Business executives in the energy sector are looking at ways of reducing current power costs by up to 30 per cent in a bid to improve operating margins.
The industry players are taking advantage of government’s decision to waive VAT and other duties on importation of solar power generation equipment.
Speaking Tuesday at the first ever CEO Energy Forum in Nairobi, the chairman of Senate’s energy committee, Senator Gideon Moi, noted that power costs constituted a large percentage of total expense for corporates.
He said there are initiatives by the government to reduce the costs including the commissioning of new alternative energy solutions.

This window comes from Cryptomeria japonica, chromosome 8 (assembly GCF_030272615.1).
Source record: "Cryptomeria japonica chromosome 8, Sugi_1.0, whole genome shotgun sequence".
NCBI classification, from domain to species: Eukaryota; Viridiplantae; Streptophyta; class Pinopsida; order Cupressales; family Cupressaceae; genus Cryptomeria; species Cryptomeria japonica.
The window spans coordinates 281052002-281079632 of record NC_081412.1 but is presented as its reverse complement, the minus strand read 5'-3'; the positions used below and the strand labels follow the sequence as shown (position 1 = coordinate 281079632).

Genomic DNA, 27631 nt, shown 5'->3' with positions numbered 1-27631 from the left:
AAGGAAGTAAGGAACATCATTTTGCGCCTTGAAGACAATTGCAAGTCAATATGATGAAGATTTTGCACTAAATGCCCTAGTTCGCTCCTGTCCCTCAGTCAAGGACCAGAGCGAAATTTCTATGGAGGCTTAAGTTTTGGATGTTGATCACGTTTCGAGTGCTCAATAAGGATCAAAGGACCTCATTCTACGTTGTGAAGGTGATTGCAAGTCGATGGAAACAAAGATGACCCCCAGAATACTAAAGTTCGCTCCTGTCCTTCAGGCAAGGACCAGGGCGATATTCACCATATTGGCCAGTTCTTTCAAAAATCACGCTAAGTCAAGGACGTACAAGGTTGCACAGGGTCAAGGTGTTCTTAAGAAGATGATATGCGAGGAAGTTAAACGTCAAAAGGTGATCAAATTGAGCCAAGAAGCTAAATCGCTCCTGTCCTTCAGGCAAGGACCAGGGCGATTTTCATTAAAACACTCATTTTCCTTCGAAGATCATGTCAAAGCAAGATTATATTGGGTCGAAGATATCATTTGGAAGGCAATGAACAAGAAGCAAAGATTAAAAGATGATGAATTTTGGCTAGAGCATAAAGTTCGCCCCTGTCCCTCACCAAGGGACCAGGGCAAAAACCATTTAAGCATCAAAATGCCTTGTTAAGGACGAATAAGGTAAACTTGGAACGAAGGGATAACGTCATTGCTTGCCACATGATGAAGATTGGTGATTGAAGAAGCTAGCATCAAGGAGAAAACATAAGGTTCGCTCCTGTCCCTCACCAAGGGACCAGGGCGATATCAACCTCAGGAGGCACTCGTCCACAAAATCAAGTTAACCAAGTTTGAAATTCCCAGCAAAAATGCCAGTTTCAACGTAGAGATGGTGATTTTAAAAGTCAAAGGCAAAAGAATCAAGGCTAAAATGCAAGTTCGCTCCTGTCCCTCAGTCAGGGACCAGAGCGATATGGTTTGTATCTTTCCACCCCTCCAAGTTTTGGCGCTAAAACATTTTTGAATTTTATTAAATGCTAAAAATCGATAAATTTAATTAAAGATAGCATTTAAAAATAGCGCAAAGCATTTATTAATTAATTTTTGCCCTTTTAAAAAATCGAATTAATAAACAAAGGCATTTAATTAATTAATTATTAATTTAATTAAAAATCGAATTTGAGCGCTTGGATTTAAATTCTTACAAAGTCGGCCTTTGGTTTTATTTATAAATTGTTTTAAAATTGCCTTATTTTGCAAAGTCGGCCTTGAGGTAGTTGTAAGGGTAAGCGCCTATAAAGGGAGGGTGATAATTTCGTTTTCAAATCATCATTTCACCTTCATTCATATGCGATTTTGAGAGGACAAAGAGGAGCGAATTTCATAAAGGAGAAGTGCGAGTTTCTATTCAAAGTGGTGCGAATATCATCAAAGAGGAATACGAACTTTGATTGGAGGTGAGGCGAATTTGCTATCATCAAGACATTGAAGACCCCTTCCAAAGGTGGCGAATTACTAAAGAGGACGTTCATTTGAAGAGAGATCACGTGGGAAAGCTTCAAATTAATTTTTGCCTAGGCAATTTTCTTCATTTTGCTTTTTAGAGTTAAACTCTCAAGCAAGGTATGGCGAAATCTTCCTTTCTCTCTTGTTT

“Our energy demands are high especially as our economy grows. We need to find viable solutions that can help improve business margins when it comes to power costs,” said Mr Moi.
Renewable energy provider Astonfield Solesa Solar Kenya Limited partnered with the NIC Bank to host the event that brought together experts and industry leaders in renewable energy, tax accounting, banking and finance.
Astonfield Solesa co-founder and co-chairman Ameet Shah, noted that the time was ripe for companies to invest in alternative energy solutions as the government has waived VAT on importing solar power generation equipment.
NIC Bank’s executive director corporate banking, Alan Dodd, said there was need for tailor made financing to suit companies’ needs and to encourage investment in alternative energy sources.